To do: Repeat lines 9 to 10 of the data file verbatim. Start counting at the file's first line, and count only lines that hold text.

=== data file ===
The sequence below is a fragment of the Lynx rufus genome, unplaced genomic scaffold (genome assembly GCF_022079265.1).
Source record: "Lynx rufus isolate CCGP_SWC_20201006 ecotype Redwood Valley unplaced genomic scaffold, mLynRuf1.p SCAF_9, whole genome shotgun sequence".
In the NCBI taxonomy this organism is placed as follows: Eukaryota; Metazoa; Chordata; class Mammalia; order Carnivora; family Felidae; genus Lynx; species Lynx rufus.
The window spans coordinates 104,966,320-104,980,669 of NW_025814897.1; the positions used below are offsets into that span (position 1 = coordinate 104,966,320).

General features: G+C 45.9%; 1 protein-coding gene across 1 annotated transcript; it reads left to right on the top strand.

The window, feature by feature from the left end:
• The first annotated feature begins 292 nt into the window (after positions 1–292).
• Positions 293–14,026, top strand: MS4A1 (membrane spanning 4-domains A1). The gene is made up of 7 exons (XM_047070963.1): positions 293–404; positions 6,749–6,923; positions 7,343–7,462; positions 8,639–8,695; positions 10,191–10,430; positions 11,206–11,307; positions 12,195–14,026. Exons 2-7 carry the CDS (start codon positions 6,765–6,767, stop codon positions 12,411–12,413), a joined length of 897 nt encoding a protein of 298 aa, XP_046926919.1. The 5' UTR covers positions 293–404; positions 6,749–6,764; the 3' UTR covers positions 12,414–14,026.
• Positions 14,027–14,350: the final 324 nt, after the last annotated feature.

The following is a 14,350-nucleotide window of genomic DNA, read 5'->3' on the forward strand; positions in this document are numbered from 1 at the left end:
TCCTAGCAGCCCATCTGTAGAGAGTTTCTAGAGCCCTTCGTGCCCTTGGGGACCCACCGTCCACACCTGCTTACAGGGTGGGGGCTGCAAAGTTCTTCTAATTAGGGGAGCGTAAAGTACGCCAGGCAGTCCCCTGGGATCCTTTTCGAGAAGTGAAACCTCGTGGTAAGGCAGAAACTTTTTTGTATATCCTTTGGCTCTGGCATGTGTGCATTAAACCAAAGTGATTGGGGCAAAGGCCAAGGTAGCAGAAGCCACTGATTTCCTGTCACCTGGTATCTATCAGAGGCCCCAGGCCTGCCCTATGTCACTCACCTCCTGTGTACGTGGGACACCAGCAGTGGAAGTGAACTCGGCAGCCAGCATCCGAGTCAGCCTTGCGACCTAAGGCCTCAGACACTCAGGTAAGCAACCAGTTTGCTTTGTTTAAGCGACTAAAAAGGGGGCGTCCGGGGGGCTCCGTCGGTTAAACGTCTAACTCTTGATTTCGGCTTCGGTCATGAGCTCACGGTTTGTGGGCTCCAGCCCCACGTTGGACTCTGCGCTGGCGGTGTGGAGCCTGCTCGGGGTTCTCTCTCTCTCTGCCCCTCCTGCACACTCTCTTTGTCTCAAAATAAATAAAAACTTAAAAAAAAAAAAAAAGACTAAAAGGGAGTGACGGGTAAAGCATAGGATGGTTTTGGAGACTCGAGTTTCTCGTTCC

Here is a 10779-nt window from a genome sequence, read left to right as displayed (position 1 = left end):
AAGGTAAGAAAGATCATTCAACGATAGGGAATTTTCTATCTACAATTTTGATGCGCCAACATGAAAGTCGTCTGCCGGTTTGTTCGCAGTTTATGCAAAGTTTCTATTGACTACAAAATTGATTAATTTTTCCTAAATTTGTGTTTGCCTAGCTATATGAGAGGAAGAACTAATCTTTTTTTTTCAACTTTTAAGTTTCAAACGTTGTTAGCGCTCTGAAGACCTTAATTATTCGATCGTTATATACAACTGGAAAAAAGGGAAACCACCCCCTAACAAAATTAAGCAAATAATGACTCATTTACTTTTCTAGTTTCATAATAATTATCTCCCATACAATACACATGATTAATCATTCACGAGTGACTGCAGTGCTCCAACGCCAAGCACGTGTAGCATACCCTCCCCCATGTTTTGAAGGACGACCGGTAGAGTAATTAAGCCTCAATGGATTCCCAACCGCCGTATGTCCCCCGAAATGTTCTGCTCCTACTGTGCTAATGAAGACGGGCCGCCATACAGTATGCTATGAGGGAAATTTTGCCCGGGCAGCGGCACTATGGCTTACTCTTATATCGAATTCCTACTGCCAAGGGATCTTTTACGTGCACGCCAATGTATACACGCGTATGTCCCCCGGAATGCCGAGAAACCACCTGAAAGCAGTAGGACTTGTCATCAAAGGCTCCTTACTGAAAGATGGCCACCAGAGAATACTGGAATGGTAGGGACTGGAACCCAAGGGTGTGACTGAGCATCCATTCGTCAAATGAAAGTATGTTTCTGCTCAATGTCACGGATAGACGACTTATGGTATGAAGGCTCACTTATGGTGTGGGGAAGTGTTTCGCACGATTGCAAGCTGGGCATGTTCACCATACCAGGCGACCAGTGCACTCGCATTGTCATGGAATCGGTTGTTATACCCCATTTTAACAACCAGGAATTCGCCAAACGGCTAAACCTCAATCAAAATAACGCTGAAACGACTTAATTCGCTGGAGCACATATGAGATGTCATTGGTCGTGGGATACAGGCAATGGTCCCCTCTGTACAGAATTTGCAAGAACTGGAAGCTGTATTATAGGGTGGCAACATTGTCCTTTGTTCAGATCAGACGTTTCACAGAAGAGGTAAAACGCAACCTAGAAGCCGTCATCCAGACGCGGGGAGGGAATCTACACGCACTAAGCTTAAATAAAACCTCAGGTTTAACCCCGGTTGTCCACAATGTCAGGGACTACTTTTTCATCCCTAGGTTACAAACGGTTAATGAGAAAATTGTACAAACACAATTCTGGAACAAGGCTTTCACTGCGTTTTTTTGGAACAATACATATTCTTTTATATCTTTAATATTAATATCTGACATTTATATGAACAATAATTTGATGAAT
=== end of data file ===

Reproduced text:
• Positions 14,027–14,350: the final 324 nt, after the last annotated feature.

The following is a 14,350-nucleotide window of genomic DNA, read 5'->3' on the forward strand; positions in this document are numbered from 1 at the left end: